Gerrymandering allows the GOP to control state legislatures with supermajorities even when voters prefer Democratic candidates by hundreds of thousands of votes. It thus nullifies elections and insulates lawmakers from democratic accountability.
Tribalism has clearly triumphed over logic. The desire to “own the libs” has proved to be more powerful than self-protection.
Assertions that critical race theory is being taught in America’s elementary and high schools are ludicrous. As I have been complaining pretty much forever, schools aren’t even teaching the most basic concepts required for civic literacy.
Our ambitious attorney general has cast his lot with those Republicans, who—it must be admitted—are representative of what the Grand Old Party has become.
Researchers estimate that the pandemic has cost America 2.5 million restaurant jobs and closed more than 100,000 eateries, so it is worrisome that, just as the nation begins to return to whatever “normal” looks like, so many restaurants that did survive can’t find staffers.
Democratic senators represent about 40 million more voters than do Republican senators—a disproportion not reflected in the Senate’s 50/50 split, a split that depends upon Vice President Kamala Harris to wield a tie-breaking vote. And it is likely to get worse.
In a country that is increasingly removed from anything resembling actual democracy, people who live in the nation’s cities have demonstrably less political voice than do their country cousins.
Why do our legislators continue sending Hoosier tax dollars to private schools, rather than spending to improve public education?
Today’s linguistic game revolves around “socialism.” If policymakers were really discussing economic systems, rather than using labels to hide their actual motives, they would define their terms.
Outgoing Indiana Attorney General Curtis Hill wants states to be able to deny married same-sex couples the right to be recognized as parents of their children.
Despite Donald Trump’s sneering disinclination to help “mismanaged blue cities,” the current state and local government financial crisis is a result of the pandemic, not incompetent governance. And this crisis isn’t limited to Democratic jurisdictions.
Political science research tells us that people affiliate with a political party for one of two reasons: They agree with the party’s basic approach to issues of governance, or they identify with the other people in that party.
When you contract away your flexibility and your authority to make decisions that are responsive to unforeseen events, you can end up owing a lot of money to the private vendor.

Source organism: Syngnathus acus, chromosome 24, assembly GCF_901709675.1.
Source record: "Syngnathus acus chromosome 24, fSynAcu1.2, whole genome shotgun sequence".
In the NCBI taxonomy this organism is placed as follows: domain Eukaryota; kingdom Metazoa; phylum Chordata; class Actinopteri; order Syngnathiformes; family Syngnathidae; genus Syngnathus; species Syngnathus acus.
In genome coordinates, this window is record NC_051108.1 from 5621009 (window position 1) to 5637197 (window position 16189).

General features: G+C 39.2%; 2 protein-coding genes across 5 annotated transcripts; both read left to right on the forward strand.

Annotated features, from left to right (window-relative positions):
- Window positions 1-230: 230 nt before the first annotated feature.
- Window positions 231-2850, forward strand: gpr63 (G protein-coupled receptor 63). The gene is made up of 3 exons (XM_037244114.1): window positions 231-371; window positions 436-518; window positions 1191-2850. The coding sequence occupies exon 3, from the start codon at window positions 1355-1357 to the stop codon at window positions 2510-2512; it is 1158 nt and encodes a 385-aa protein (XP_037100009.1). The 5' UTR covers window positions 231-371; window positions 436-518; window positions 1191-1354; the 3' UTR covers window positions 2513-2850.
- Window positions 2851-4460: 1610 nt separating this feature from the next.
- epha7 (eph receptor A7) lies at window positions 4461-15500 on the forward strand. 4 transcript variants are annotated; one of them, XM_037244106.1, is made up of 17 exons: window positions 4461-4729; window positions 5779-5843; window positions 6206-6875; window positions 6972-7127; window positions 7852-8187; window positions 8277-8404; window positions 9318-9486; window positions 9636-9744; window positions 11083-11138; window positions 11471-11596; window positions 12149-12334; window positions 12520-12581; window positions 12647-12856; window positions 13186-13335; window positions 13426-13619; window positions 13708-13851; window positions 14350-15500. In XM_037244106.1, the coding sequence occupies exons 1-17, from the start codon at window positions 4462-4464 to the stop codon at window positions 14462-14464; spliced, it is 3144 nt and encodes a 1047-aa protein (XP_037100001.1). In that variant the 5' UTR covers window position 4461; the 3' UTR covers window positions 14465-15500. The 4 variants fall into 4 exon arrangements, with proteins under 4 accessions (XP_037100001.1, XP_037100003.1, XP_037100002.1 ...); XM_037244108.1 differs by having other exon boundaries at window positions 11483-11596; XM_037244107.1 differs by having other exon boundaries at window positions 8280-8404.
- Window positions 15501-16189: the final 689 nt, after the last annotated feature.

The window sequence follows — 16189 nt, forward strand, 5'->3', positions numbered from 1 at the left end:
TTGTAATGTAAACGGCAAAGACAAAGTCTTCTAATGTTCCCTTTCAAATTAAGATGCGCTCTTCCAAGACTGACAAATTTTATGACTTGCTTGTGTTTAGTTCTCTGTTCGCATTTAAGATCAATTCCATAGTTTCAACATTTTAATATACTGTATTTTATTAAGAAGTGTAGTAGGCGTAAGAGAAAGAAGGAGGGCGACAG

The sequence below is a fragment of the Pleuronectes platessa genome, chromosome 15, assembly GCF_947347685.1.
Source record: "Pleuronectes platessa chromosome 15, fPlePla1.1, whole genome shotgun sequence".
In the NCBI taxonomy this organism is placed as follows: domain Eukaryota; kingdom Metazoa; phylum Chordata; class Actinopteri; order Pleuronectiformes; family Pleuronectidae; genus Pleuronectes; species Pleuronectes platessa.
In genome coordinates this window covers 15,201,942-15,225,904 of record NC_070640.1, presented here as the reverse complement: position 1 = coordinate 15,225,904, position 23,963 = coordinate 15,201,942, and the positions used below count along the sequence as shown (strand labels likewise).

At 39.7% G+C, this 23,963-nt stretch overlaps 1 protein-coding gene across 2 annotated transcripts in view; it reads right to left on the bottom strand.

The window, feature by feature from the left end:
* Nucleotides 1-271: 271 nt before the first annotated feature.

Americans’ economic battles are being fought between ideologues who have convinced themselves that their favored economic system is “the” answer to every problem.
In today’s highly polarized America, an individual’s self-identification as Republican or Democrat has come to signify a wide range of attitudes and beliefs not necessarily limited to support for a political party. Affiliation with a political party has made Americans’ increasingly tribal social identities most predictive—and most consequential.
More citizen participation in the political process is obviously good for democracy. So why is the GOP hysterically claiming—despite overwhelming evidence to the contrary—that encouraging vote-by-mail will enable fraud and “rig” election results?
When Daniels and the Republicans in the Statehouse told Hoosier voters they were “protecting taxpayers” by putting tax caps in the state’s constitution, objections by mayors and warnings by fiscal and tax policy experts were pooh-poohed. Politics won. Prudent and informed policy lost.
The most important lesson to be learned by policymakers and plutocrats alike is that fortunate people are secure only when everyone is secure.
Their most consistent behavior, year after year, is their adamant refusal to allow cities and towns—especially Indianapolis—to do much of anything unless and until our overlords in the Legislature deign to give local elected officials their official blessing.
The collapse of the business model that sustained local newspapers is well-known; the consequences, however, are only beginning to be appreciated.